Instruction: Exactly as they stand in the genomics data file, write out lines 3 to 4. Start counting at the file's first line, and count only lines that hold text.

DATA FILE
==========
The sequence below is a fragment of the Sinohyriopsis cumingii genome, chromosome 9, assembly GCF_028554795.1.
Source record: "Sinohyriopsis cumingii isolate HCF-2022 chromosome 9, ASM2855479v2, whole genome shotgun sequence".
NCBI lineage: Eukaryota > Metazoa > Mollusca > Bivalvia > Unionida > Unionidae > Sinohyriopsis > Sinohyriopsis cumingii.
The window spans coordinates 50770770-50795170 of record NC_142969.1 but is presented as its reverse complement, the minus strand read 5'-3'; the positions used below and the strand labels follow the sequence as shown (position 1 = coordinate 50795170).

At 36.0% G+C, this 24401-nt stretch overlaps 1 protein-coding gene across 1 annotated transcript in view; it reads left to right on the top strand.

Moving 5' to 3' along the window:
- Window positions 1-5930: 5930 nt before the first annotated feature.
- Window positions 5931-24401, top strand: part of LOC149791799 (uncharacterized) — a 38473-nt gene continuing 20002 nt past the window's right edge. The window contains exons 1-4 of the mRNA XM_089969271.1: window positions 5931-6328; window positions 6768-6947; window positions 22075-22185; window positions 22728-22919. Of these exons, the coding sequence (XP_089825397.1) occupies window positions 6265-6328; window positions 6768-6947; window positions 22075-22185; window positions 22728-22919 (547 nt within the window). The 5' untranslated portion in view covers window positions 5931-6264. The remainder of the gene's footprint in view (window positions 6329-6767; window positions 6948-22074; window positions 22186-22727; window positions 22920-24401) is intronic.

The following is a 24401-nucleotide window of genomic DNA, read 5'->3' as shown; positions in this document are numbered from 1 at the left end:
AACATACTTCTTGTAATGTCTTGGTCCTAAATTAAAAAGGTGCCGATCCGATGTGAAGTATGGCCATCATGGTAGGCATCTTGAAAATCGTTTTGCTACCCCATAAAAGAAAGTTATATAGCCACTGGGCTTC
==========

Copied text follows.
NCBI lineage: Eukaryota > Metazoa > Mollusca > Bivalvia > Unionida > Unionidae > Sinohyriopsis > Sinohyriopsis cumingii.
The window spans coordinates 50770770-50795170 of record NC_142969.1 but is presented as its reverse complement, the minus strand read 5'-3'; the positions used below and the strand labels follow the sequence as shown (position 1 = coordinate 50795170).